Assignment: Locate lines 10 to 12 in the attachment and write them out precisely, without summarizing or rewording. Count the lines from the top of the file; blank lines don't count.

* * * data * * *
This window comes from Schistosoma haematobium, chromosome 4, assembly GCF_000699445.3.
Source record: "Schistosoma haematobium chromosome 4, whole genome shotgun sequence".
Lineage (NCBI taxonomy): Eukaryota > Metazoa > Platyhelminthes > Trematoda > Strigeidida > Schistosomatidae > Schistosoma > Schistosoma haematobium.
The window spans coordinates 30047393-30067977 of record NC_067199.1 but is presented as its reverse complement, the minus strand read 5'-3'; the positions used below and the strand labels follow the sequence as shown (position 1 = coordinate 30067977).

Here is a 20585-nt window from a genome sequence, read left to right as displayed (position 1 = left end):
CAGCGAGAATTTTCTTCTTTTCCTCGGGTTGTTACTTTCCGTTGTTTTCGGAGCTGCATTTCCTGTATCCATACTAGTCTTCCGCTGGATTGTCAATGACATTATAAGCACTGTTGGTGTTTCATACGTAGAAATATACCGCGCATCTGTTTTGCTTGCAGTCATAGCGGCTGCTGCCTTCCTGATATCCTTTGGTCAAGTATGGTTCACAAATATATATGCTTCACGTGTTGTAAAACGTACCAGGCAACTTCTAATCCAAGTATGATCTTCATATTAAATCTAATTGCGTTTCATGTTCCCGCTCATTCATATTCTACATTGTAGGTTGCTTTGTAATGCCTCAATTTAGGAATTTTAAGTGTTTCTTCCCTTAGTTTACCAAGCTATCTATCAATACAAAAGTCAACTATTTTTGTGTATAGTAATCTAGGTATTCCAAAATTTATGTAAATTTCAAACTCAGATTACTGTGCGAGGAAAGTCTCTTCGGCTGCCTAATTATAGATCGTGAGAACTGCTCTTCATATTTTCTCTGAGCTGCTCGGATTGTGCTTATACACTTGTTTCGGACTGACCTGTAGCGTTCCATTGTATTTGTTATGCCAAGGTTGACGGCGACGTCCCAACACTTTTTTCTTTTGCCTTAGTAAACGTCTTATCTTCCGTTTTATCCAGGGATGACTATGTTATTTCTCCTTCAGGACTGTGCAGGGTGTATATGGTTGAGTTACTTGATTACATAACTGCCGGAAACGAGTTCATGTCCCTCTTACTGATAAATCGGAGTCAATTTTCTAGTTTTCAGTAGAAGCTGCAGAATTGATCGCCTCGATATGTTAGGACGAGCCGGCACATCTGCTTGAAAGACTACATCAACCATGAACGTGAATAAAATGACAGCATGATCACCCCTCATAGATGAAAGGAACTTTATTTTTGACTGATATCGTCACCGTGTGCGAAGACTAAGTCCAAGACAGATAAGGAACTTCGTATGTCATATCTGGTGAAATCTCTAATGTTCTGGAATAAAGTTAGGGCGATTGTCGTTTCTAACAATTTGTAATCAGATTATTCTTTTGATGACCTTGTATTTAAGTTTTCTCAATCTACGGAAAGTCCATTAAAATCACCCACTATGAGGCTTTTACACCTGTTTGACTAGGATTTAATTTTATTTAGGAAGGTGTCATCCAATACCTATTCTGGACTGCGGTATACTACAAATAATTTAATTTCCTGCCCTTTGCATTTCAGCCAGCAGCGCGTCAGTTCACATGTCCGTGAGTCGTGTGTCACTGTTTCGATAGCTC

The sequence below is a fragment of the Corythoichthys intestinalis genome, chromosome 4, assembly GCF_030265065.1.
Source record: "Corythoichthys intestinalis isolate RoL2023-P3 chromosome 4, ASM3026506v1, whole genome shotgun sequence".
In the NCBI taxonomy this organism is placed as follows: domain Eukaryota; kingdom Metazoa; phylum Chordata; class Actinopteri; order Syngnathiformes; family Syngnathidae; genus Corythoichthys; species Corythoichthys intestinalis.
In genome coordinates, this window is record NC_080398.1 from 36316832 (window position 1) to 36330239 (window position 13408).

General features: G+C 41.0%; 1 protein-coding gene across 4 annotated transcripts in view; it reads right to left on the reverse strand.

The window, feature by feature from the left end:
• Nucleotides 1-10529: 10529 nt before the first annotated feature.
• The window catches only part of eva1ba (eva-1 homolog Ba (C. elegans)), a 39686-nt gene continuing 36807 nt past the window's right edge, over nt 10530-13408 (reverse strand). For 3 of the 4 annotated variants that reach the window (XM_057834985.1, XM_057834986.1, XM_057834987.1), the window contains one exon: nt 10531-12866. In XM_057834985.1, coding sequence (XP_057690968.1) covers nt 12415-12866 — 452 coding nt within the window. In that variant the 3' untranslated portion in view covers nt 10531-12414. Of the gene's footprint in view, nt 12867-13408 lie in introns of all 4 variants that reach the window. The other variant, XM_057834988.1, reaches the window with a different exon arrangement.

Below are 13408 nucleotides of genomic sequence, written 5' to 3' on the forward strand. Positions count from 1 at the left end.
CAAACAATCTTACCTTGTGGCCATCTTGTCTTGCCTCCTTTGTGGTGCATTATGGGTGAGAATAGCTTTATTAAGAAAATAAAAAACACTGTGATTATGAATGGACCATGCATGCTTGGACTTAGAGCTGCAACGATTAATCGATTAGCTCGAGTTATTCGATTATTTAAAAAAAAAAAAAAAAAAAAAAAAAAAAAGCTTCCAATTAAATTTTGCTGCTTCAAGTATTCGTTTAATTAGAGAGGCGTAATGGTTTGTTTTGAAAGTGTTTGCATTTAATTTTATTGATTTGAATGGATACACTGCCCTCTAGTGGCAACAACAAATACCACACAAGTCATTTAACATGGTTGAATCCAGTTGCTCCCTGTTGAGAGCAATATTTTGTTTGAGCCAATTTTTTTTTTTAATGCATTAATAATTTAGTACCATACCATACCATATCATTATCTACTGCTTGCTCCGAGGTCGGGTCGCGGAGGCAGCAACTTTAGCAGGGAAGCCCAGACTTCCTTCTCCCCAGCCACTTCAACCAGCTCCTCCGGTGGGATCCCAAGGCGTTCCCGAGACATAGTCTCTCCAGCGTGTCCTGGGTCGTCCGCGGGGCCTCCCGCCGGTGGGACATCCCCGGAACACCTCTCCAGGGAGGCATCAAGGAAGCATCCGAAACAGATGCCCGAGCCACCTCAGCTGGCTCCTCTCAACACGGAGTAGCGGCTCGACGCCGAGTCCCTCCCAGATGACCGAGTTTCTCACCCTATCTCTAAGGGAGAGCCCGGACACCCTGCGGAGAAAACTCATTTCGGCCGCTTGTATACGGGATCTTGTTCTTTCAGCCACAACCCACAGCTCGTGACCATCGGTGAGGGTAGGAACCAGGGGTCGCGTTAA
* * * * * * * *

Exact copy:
In genome coordinates, this window is record NC_080398.1 from 36316832 (window position 1) to 36330239 (window position 13408).

General features: G+C 41.0%; 1 protein-coding gene across 4 annotated transcripts in view; it reads right to left on the reverse strand.

The window, feature by feature from the left end: